Unarguably, Okada riders, are seen by residents of the state, as necessary evil who they patronize because of inaccessibility of some parts of the state or the unbearable traffic that can at times, take up to three hours to get to some destinations that ordinarily should not take 30 minutes or less. But safety and security factors account for those who support the government on the ban.
Even the Minister of Works and Housing and former governor of the state between 2007 and 2015, Babatunde Fashola, has declared support for Sanwo-Olu over the controversial ban, insisting that Okada cannot be part of the envisioned mega city.
Fashola, at a public lecture organised by the United Action for Change (UAC) in Lagos on Thursday was quoted as saying that “if you care about security, you should back your governor onOkada ban. As a Centre of Excellence, Okada cannot be part of the plan.”
The quest to turn Lagos into a 21st Century economy is one of the critical elements of Sanwo-Olu’s agenda and it is not surprising to many observers that nothing good comes easy and without a price.
The present action, this school of thought say, is one of those prices Lagosians should be prepared to pay in the course of Lagos transformation to a mega city.
A well-placed official of the Sanwo-Olu government who would not want his name to be mentioned told Sunday Sun “You see, Sanwo-Olu promised repeatedly to tackle the roads as soon as the rains are over. True to his promise contractors have been mobilised to sites.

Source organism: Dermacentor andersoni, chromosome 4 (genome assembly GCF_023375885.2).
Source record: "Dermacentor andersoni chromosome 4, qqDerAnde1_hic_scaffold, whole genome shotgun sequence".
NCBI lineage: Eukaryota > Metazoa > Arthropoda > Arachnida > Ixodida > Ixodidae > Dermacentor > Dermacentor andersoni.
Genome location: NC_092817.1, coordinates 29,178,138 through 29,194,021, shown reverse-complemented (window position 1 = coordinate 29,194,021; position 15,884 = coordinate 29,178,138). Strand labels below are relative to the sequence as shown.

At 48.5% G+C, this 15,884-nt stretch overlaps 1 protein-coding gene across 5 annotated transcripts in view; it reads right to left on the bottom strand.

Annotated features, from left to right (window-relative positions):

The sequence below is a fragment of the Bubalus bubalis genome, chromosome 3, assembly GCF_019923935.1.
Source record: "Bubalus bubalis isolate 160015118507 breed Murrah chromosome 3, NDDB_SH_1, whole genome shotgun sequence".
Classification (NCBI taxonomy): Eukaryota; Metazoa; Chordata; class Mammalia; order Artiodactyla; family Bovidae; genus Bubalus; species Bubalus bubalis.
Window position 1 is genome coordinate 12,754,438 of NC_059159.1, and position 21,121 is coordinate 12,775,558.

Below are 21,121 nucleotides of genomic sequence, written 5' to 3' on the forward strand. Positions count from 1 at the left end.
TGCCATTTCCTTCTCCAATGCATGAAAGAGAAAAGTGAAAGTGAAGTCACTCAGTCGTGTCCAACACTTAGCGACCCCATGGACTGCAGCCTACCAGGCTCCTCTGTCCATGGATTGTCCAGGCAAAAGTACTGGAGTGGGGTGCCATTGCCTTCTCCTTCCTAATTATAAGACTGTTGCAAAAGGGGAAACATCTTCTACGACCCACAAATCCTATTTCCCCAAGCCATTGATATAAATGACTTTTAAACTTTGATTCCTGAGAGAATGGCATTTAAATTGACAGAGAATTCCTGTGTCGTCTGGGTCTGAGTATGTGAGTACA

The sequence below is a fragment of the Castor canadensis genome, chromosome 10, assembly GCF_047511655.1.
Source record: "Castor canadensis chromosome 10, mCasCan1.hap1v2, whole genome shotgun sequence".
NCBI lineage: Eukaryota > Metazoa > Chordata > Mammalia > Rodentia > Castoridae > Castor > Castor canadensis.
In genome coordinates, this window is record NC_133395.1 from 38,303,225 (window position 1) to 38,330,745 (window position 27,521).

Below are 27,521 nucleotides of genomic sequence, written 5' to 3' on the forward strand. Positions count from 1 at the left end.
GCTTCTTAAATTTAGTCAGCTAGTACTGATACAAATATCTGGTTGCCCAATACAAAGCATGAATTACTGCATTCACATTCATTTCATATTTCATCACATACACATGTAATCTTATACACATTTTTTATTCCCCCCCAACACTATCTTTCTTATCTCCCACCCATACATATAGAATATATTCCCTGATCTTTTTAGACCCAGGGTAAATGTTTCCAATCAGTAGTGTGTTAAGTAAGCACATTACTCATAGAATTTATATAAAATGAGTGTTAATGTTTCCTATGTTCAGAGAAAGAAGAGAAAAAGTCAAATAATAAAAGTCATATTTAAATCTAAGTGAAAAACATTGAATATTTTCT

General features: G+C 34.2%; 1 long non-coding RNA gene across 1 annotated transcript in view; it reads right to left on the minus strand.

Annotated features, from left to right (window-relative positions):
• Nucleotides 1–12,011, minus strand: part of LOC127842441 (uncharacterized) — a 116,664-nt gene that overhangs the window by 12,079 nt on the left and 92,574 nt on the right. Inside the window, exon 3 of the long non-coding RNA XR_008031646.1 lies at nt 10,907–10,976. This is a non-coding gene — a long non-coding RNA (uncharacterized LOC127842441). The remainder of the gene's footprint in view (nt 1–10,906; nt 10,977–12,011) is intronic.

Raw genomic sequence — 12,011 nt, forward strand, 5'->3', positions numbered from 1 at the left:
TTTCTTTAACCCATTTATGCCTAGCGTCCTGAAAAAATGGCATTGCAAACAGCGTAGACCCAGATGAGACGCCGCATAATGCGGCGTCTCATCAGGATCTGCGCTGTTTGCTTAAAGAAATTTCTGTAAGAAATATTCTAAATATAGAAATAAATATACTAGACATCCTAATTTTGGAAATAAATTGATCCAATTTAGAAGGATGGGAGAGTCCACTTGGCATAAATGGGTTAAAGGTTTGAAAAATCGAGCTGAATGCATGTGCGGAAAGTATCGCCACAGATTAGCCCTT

“Since work is in progress in many of the Lagos roads the resultant effect is that there is a lot of traffic jam in most areas due to the slow vehicular movement. Very soon Lagosians will smile, I can tell you, more buses will be released, as well as more ferries in our waterways soonest.
“But most importantly, Lagos security situation has become a threat and we know the means of operation. You must stop them first before they stop you. You have to be alive first before you talk about means of livelihood.”
This is not the first time previous governments in the state banned the motorcycle and tricycle operators, but it never lasted as many contend that weak enforcement of traffic regulations madeOkada and Keke operators everything monster they have become.
Whether this exercise will last or go the way of others remains a matter of just a few weeks of test for Sanwo-Olu’s tall order.
Babajide Sanwo-Olu, 54, was born on June 25, 1965. He was announced the governor under the platform of the All Progressives Congress (APC) after contesting and winning the gubernatorial primaries of the party against the incumbent governor, Akinwunmi Ambode in October 2018.
He is a graduate of the University of Lagos, as well as the London Business School, Lagos Business School and the John F. Kennedy School of Government. Before his gubernatorial ambition, he was the Managing Director/CEO of Lagos State Property Development Corporation (LSPDC).